New surrounding the PlayStation 4’s upcoming update (codenamed Neo) continues to surface, and our understanding of what the new platform will offer is rapidly firming up. While these unofficial leaks should be treated as rumors until formally confirmed by Sony itself, the fact that multiple publications are willing to speak firmly on-record suggests that high-level sources are deliberately feeding information to the press (and yes, this is absolutely a thing that happens).
Eurogamer has a full breakdown of the latest details, but here are some of the major highlights:
All games will target 1080p as the minimum resolution: While there are no mainstream televisions that target 1440p as a native resolution, game developers will have the option to render internally at higher resolutions and down-sample the game to 1080p output. Done properly, this provides a visual quality boost that’s quite similar to smooth-screen antialiasing. Both Nvidia and AMD have provided technologies that can perform this task in-driver on PCs; it’s one way to play older titles at 4K levels of fidelity even if you’re stuck on an older monitor.
Game saves and online play are both cross-platform: All applications are supposed to be capable of saving games that can be played on either console, both consoles must be able to play together online, and the operating system will be identical across both platforms. Backup data will be accessible on either console, though you can only have one primary console and one PSN ID logged in at any given time.
No Neo-specific or PS4-specific titles: Older games can be patched for the Neo to offer forward compatibility, new titles must include such support from Day 1. All games will be available in unified binaries; the CPU binary is common to both platforms while the GPU binaries will come in up to three flavors: Neo-specific, PS4-specific, and a shared binary for both GPUs. This suggests that the CPU is a straight port of the earlier Jaguar APU, with a 500MHz clock speed bump.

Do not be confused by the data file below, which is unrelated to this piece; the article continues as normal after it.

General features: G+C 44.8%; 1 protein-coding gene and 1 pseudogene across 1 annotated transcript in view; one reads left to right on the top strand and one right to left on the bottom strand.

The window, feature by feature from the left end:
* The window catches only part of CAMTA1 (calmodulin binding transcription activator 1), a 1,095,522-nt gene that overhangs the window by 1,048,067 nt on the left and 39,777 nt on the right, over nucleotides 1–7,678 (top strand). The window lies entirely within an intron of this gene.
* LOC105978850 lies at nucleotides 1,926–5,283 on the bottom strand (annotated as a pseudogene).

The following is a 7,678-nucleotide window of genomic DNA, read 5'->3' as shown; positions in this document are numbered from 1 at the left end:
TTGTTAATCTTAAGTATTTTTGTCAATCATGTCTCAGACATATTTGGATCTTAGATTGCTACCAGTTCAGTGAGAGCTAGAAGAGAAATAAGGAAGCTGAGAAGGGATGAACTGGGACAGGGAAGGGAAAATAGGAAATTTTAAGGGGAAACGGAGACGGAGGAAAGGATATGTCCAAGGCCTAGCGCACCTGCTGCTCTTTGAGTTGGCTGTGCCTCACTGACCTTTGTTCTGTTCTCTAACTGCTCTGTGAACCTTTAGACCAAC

Presumably developers are allowed some leeway regarding higher resolution assets and textures for the Neo, so long as these changes are not significant and do not alter the experience in ways that would disadvantage the PS4. Apart from the 1080p minimum mandatory resolution, Sony hasn’t given many rendering guidelines. Games must be at least as fast on the Neo as on the PS4 and can offer enhanced versions of PS4 features but not entirely new features. The example Eurogamer gives is that a game that supports two-player split-screen gaming on the PS4 can offer four-player split-screen on Neo. A PS4 game without split-screen at all, however, cannot offer split-screen as a Neo-only feature.
Without knowing more about Polaris, we can’t say for certain what the PlayStation 4’s upper performance boundary is, but we can take a rough guess at what the minimum performance improvement looks like. While the comparison is not exact, the GPU inside the PlayStation 4 closely resembles a trimmed version of AMD’s HD 7870 / R9 270. It so happens that AMD sold a Hawaii-class GPU with exactly 2x the R9 270’s core count — the R9 290. Eyeballing the performance improvement from the R9 270 to the R9 290 should give us a very rough idea of what to expect (Anandtech’s Bench tool is extremely useful for this).
If the minor bump from GCN 1.0 to 1.1 shown above was capable of nearly doubling frame rates, as shown above, the more significant jump from the PS4 to the Neo should offer larger gains. The one exception to this would be if the PS4’s CPU or memory bandwidth prove to be significant bottlenecks, and that’s still possible. Even so, however, we see a number of games running well above the 60 FPS mark in 1080p.
The worst-case improvement for the Neo over the base PS4 would be a 20-30% jump where a game is entirely CPU-bound or memory bandwidth-bound. Best-case improvement could be more than 2x. Hopefully Sony will allow developers to target 1080p/60 on at least some titles, even if the base PS4 game runs at 1080p/30.
The PS4 is expected to remain in-market alongside the Neo, possibly with a price cut or an updated slim model. Microsoft is still remaining mum about its own upgrade plans, but the company must have a solution of its own coming through the pipeline.